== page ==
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Consumerization in 2012: Cloud and mobile blurs into other people's IT

Topic: SMBs

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6 comments
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  • RE: Consumer technology takes away the 'big company' advantage

    Every one should have it's proper cloud computing by uploading onto i't's own webmail alll to persistent data, blank contract and forms needed in the course of a business appointement, when doing so we have in the personal devices (could be a smartphone) you can update to document live have it paraphed by the client send a copy to him and another to yolur office where they will,be completed by the backoffice ready for the next appointement where things will get moving.

    Roduit Pascal, 63 Rue de la Madeleine, 1963 V??troz, Suisse
    atlogiq
  • RE: Consumer technology takes away the 'big company' advantage

    Not the greatest apple (sorry), oranges to oranges comparison. Small companies do not continually have over 100 active lawsuits, etc. that require a stronger management of records. Along with yearly SOX audits etc. and constant IP fights. Many employees in large companies do not want to mix business on their own device as the company will erase them if they are lost, stolen or after termination. Again that is due to IP, potential litigations, etc. Very large companies cannot dump technology on its employees anytime it pleases.
    rjm56
  • RE: Consumer technology takes away the 'big company' advantage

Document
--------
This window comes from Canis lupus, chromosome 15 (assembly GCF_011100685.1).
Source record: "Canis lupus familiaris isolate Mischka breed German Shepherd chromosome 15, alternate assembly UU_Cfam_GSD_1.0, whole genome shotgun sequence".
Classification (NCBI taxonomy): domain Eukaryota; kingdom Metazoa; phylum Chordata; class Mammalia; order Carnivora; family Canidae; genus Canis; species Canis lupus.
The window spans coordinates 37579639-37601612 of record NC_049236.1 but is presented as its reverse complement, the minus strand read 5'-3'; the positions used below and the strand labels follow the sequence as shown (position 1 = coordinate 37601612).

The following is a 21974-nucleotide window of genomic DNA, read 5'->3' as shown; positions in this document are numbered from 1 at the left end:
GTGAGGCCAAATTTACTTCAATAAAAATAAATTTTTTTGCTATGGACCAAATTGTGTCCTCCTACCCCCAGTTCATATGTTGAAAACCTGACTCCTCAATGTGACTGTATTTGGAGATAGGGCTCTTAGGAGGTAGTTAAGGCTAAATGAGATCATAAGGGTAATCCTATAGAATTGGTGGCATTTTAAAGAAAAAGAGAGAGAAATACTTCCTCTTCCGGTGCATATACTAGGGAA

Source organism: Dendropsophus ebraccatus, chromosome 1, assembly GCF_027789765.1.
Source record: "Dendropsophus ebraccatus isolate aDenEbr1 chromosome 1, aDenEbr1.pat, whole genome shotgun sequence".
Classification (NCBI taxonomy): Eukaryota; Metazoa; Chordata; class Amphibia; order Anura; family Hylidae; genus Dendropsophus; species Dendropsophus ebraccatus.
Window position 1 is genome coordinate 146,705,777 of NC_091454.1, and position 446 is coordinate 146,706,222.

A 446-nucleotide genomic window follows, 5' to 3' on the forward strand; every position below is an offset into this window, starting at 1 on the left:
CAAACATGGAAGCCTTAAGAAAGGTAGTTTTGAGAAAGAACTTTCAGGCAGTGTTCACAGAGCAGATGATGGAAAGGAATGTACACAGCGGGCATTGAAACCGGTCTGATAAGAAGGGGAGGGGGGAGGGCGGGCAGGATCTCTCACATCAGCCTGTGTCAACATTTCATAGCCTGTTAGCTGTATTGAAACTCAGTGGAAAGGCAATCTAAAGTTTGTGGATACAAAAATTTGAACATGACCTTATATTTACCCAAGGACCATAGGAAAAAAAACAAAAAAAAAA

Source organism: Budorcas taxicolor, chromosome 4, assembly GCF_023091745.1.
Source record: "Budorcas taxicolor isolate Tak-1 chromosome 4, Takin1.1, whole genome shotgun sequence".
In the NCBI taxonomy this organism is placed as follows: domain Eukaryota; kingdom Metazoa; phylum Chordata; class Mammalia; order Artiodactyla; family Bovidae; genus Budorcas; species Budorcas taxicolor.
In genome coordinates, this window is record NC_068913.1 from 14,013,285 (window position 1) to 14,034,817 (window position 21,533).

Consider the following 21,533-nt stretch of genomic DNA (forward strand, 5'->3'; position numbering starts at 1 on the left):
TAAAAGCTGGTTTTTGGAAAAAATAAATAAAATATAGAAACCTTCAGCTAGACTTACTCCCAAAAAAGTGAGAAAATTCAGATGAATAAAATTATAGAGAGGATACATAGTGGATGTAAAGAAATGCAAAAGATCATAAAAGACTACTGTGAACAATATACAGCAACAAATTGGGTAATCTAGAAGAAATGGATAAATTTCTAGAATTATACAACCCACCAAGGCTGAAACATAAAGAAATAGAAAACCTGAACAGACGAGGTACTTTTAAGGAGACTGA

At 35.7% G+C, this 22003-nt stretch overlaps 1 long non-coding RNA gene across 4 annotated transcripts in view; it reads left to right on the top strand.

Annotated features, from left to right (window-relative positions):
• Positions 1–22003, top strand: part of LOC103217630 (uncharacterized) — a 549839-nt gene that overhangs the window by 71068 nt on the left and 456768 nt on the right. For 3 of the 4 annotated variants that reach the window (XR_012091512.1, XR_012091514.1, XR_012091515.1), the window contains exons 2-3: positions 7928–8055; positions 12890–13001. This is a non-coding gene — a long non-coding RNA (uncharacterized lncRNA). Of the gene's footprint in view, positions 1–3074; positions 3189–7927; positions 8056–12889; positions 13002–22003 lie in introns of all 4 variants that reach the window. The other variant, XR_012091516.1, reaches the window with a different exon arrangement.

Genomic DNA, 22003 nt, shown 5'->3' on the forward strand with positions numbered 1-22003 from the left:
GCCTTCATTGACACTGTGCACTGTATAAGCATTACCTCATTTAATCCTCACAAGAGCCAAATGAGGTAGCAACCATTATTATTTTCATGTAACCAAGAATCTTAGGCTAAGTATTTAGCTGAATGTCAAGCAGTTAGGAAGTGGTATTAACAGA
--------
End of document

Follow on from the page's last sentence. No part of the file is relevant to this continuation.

this is not the greatest idea for SMB's. there are many issues and risks that they are not aware of nor considering. What happens when someone leaves the company with their own equipment? How can a company be sure what they have? Employees are not going to be happy when the security software required for a company see's what websites they go to at home on their own time. Monitors any emails they send on their own time, etc. The software doesnt only work from 8-5, it is on all the time.
    tiderulz
  • RE: Consumer technology takes away the 'big company' advantage

    It makes sense to use personal devices for work and let work pay some of the bill if the business would be encumbered by having to buy and being forced to administrate notebooks and mobile phones.
    opcom
    • RE: Consumer technology takes away the 'big company' advantage

      @opcom
      dont complain when they wonder why you went to site XXXX.com or sent a text message that was meant as a joke, but misunderstood. Or that you lost all your photos from your kids birthday party when they had to erase your phone.
      tiderulz
  • RE: Consumer technology takes away the 'big company' advantage

    What many SMB owners / operators seem to be quite ignorant of (purposefuly?) is the risk of intrusion / hacking / compromise of their information. Any business who truly wants to remain secure must dedicate resources to managing all access to their information as well as actively presenting firewalls to at least discourage if not prevent compromise. BYOD flies in the face of all that should be done in the name of security, and I submit is mostly alllowed simply as a matter if convenience. Convenience leads to carelessness, which significantly increases risk of compromise.
    Willnott